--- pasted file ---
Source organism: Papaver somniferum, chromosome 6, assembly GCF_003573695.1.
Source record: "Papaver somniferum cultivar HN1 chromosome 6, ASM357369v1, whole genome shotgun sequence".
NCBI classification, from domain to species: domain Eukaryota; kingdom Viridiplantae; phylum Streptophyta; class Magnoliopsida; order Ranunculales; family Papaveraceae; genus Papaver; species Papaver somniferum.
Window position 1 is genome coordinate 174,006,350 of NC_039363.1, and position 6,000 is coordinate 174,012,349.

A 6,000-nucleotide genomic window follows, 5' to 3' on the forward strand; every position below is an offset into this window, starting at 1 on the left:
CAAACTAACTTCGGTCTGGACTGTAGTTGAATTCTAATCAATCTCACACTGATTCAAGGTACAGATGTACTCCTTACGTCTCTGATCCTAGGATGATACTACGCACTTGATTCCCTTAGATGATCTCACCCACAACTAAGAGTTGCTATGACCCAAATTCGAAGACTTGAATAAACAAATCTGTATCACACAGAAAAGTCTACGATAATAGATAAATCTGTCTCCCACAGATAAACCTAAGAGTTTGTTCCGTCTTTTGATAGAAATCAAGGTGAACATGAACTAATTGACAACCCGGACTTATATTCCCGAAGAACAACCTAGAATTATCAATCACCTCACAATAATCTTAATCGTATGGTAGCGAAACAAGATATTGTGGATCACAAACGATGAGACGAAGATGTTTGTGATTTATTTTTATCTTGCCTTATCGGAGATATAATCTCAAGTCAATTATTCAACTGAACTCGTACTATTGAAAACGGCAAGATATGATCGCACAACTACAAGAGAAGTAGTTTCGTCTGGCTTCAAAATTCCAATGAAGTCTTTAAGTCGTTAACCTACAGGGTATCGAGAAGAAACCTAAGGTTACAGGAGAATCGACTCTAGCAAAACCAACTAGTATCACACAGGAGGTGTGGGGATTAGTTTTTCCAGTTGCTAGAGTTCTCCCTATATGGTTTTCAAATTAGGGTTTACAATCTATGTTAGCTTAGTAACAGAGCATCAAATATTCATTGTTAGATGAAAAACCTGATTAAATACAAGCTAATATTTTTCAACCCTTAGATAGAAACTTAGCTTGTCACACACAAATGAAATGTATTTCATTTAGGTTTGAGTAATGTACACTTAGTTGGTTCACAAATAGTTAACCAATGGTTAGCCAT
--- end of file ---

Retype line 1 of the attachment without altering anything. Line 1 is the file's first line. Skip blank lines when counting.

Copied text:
Source organism: Papaver somniferum, chromosome 6, assembly GCF_003573695.1.